Tuesday, 27 January 2015

The Abrupt Physics of Dying

The Abrupt Physics of Dying

Eco-thrillers aren’t normally my thing. It’s not that I’m not interested in the environment, I am, it’s just those I’ve read in the past have tended to be a little earnest, the author a little too intent on getting his or her message across. Paul Hardisty’s novel doesn’t suffer from this problem and I enjoyed it immensely. Don’t get me wrong, the author clearly knows his stuff and I imagine he cares deeply about the politics of oil and how corporations exploit the poor, but he doesn’t lay this on thick with a shovel. At heart this is first and foremost a cracking good thriller, as indeed it should be.

As hinted at above, the book revolves around the politics of oil. Events take place in the Yemen. The main character is a former South African soldier now working as a consultant to a petrochemical conglomerate. There’s a lot of good stuff here not often found in a crime novel. I liked the portrayal of the Yemen. While terrorism featured a little in the story, it wasn’t the major focus, which is a refreshing change in that most stories that feature the country focus on Al Qaeda. The South African protagonist was a strong character and had an interesting back-story. Other characters in the novel were well drawn out.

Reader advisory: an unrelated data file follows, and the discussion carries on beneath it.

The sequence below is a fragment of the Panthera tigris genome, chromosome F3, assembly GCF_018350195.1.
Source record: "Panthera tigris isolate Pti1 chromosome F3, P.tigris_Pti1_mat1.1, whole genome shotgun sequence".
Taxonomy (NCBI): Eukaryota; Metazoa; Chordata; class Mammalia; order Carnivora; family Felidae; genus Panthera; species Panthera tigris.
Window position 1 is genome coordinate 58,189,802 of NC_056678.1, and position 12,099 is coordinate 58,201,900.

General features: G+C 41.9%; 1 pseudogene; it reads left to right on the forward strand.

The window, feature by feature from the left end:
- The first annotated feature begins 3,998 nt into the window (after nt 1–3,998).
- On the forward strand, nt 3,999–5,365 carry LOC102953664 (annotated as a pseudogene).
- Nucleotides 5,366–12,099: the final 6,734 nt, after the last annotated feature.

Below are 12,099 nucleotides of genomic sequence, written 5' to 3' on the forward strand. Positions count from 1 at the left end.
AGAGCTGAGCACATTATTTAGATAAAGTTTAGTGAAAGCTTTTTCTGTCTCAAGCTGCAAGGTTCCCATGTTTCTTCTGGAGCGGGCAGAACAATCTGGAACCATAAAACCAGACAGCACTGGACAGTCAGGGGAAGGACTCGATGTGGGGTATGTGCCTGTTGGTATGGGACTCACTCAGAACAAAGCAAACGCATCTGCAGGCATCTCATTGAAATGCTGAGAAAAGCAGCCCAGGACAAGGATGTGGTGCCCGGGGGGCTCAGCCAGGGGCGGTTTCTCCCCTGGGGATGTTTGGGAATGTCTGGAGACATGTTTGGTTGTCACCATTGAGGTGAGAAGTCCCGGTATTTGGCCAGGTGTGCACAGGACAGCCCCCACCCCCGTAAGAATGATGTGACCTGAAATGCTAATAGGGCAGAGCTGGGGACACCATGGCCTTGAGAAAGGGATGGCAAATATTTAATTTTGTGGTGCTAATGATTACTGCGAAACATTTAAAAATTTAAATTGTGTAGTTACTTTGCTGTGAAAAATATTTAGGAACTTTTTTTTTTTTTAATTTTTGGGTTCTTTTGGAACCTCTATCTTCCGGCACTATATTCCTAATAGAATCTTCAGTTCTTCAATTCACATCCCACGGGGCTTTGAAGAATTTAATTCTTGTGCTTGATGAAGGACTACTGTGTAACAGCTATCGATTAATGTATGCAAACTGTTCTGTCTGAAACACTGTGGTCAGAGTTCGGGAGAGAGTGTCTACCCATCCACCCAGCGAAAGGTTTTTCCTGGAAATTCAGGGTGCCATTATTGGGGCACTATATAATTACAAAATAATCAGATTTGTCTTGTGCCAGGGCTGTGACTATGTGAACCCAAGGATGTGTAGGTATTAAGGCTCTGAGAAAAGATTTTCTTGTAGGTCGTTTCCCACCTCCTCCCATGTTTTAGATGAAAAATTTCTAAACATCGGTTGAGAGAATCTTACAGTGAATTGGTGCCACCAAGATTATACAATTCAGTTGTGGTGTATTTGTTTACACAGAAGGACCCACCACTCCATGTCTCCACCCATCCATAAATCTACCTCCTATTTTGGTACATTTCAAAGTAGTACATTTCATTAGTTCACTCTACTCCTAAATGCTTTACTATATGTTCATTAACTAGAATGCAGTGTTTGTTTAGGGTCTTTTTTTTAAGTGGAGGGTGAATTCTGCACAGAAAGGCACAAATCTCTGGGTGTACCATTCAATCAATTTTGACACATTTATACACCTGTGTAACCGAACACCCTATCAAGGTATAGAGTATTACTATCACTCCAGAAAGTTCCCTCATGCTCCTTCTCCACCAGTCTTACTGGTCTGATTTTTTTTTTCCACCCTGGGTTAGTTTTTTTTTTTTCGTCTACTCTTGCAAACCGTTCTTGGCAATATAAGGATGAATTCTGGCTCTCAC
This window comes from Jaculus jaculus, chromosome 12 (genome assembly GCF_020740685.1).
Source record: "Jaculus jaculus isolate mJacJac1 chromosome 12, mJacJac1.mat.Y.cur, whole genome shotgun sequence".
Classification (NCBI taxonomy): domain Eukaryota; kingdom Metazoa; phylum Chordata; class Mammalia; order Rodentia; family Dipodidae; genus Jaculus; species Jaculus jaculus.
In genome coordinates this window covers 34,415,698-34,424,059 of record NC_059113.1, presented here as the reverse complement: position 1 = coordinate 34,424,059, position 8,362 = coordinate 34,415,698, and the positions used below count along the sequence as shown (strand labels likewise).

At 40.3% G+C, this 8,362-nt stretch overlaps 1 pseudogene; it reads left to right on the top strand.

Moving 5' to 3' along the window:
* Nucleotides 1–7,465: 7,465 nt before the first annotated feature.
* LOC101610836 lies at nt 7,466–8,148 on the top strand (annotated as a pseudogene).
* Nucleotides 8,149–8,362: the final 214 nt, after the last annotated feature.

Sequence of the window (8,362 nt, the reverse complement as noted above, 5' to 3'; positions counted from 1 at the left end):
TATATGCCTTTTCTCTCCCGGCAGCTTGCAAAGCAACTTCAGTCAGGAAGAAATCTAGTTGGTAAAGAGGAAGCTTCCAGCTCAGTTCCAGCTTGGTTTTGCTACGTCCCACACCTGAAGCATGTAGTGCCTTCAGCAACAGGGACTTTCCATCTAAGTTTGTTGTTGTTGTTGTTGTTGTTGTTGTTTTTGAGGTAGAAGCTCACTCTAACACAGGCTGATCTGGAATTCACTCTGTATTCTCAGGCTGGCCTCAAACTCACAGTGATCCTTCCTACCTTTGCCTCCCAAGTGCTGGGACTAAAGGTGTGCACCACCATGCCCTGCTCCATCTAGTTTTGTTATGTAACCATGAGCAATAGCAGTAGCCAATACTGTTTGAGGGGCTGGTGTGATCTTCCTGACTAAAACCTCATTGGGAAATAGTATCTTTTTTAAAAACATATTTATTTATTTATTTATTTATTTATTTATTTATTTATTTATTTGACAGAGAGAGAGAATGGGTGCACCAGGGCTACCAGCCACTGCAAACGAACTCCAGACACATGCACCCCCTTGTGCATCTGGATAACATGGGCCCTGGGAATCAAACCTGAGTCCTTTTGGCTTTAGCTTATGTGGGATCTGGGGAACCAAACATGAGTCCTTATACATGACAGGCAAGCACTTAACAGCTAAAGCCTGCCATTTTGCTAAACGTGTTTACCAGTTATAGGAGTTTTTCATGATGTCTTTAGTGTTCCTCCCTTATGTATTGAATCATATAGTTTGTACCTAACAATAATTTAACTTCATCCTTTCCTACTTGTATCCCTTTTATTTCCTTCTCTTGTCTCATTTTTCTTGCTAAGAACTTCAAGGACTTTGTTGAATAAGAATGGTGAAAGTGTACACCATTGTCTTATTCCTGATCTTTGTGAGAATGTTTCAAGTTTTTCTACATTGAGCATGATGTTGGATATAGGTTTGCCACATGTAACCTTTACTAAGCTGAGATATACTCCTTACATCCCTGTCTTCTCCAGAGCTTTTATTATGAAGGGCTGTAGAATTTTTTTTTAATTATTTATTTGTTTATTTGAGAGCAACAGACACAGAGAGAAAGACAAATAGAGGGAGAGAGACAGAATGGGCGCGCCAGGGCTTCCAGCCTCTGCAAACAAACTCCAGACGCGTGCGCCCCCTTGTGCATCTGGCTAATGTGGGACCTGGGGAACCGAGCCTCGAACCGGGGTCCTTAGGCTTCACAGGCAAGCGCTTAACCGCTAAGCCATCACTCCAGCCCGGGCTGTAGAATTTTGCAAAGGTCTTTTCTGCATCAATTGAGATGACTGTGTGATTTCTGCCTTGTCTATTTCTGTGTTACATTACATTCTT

I did have one issue with the novel however and it’s a strange one: Paul Hardisty writes too well. No doubt you think that a strange thing to say. How can a writer write too well? What I mean is that his turn of phrase is so poetic, he describes the landscape of the Yemen so beautifully, that sometimes I found it actually detracted from the story and I became distracted from what was going on. That may well be peculiar to me, and no doubt many readers will disagree with me and welcome his talent as a wordsmith. But I found whole paragraphs of beautifully crafted text dedicated to a rock face or desert outcrop pulled me from the plot and the tension of the narrative.

One last point. At the end of the novel, the author includes the first chapter of the next book in the series. I was gripped and can’t wait to read it. In fact I enjoyed that first chapter of book two more than I enjoyed the whole of book one, which isn’t to say I didn’t enjoy book one, I did immensely. Just I can’t wait to read book two, that’s all.

I would give this book 4 out of 5 stars.

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